And with nearby free parking, for most people parking in a pay lot will be parking of last resort. No way will the financial projections work unless parking is banned in the free lots until the pay lot is full. Like calling the free lots "backup parking" Not going to happen.
@Rick Smith The way the traffic flows in the project, everyone entering from the west will be routed through the Alcazar lot for (a) disabled parking; (b) dropoff; or (c) valet parking. If they want none of those options, they'll go on to park. The first lot they'll encounter will be the paid structure. Tourists, who make up a sizable portion of BP visitors, will see this first and probably will not be aware of the free parking options. They'll probably be accustomed to paying for parking, because that's common at most tourist attractions and in most urban areas. In addition, many residents find paying a few bucks to not have to hunt is well worth it. If you're a typical resident, it's not uncommon to go to the park for an hour or two. Plenty of people will pay $2 or $4 or $6 for the ease and convenience of the closest parking to the center. Not all San Diegans feel entitled to free parking, but for those who can't or won't pay for parking, there will be free options.
@Rachel Laing @Rick Smith The additional 267 parking spaces, the added traffic, and a roadway that creates a barrier between the International Cottages and the Spreckels Organ Pavilion, together with a bridge that encourages more - not less automobile use, costs the Public over $300,000 each. That is significantly more than $12/day. Those additional parking spaces go to being reserved for Valet Parking and the Institution Employees.
That is a high price for the Public to pay for benefitting those who can afford Valet Parking or work for an institution Leasing Space at a minimal cost from the City.
At the same time, there is a Guarantee of funding cuts facing the City.
To move forward with an individual project with such a significant change to the Park for a group that is not representative of the Public is a mistake.
The inherent assumption here is that if the philanthropists cannot raise the required amount of money, the project would not go forward. However, the timing of the design and engineering, which could take some 9 months, is not mentioned in the article. If the city proceeds with the design and engineering, while the fund raising effort is going on, and if, in the end, the fund raising is inadequate, the city would likely be stuck with the D & E bill. That bill could be several millions of dollars. That is a risk that should be addressed.
@bgetzel The private philanthropists are footing the bill for nearly all pre-construction costs. They've paid $14 million for the design, engineering, EIR and then the code updates and cost of estimates. The city will be out some staff time, but that's about it.
#FaulconersFolly This project, led primarily by white men of wealth and power, serves their goals and not those of the Public. The Public recognizes the need for a comprehensive Parking Plan for Balboa Park that includes Zoo Promenade Parking and shuttle systems without the Plaza de Panama Project as presented. The "leadership " of the Museum Lessees ar selected by their Boards. They purportedly represent their Members, yet do not have signatures from those Members in support of This Project. The Project spends funds that the City could use more effectively elsewhere. It leaves Naming approval with Mayor Faulconer alone. The added parking spaces end up costing over $300,000 eaoand are reserved for valet parking and institute parking.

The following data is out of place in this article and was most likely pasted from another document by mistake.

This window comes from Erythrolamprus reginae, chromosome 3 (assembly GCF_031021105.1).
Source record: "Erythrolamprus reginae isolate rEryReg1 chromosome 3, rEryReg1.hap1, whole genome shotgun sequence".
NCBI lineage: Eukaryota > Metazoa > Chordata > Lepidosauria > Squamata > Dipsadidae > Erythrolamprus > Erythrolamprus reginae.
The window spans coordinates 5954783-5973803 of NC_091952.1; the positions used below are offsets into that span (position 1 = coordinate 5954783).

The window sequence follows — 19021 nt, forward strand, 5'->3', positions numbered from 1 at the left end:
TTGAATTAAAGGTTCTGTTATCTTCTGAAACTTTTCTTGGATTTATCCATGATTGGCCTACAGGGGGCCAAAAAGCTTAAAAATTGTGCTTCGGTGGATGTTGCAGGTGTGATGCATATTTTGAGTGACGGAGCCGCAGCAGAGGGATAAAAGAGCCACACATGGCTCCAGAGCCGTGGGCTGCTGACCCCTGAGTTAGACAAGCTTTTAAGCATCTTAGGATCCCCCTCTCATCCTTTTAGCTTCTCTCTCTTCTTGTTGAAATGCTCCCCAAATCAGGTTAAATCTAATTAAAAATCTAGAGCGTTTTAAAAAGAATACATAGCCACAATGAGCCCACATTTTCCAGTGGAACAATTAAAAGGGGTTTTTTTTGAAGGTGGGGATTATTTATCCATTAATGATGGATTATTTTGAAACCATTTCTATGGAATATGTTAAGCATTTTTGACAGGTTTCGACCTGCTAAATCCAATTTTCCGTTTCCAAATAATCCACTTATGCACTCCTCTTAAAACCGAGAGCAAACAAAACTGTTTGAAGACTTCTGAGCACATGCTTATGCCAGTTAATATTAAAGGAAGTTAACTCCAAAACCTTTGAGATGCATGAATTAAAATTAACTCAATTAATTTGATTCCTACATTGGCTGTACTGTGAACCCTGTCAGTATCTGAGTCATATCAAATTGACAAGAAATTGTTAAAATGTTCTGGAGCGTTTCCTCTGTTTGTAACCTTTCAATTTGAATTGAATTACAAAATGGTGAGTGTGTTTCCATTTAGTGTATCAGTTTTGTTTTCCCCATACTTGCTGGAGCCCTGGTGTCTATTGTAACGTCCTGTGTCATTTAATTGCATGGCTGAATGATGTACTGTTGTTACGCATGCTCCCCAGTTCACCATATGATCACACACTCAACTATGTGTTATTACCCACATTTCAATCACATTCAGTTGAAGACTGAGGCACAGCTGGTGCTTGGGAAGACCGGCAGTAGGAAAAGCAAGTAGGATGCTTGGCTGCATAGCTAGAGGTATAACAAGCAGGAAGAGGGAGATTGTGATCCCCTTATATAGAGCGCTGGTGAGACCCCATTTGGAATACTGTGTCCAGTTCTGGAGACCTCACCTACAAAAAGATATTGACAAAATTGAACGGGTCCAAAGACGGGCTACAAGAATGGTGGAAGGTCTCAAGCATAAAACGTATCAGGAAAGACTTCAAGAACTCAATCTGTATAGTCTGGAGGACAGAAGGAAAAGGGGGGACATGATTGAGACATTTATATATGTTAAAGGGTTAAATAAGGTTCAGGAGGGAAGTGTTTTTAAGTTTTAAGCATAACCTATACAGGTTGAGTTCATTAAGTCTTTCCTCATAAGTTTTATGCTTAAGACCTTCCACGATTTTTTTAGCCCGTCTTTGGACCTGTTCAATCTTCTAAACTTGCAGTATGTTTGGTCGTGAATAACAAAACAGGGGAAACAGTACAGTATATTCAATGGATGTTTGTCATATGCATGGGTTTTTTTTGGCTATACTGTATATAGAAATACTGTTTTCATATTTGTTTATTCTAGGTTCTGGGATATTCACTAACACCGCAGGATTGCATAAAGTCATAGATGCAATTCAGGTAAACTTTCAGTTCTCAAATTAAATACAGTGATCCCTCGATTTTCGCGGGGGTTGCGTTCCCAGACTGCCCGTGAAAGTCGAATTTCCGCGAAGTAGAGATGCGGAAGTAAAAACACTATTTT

This Project is a clear example of what is wrong with the Politics in the City of San Diego, where the Public is ignored in favor of the rich political supporters.
@Kevin Swanson Villifying people who do not agree with you is happening all too much in our country these days. It is OK to civilly diasgree with the philanthropists, or "the rich and powerful", as you say. But to impune their motives without any evidence is reprehensible. I cannot see how contributors would personally gain (naming rights? - oh please). i personally agree that the project is not a good idea, based on the facts at hand. Let's stick to the facts. Let's debate the issue on the merits, not innuendo.
@bgetzel @Kevin Swanson Debating the project on what merits? Charging the Public over $300,000 each for additional spaces that are reserved for Valet and Institution use? Changing Balboa Park's landscape for more auto use without implementing either a parking plan or alternatives such as the Zoo Promenade Parking which have been incorporated into the Central Mesa Plan?
Having a mainly white male elite spend money on their favorite project that does not benefit a significantly different demographic, culturally and income-wise, that use Balboa Park?
Handing over the power to name structures within a Public Park to a Private Group with nominal veto power by one individual - with no checks and balances to determine the value or length of that naming right?
This Project does not really have any merits. Park land could easily be reclaimed by moving the Parking to structures such as the Zoo Promenade or a new structure on Inspiration Point.
@bgetzel @Kevin Swanson Is speaking the truth vilifying them? We are getting this design shoved down our throats because the rich and powerful want it. Is this the best design, the best use of private and public dollars? And what of the historic value of the bridge. Next we knock down the Museum of Man because it doesn't look good with the Timken. That old bridge and those old buildings are, well, old and useless.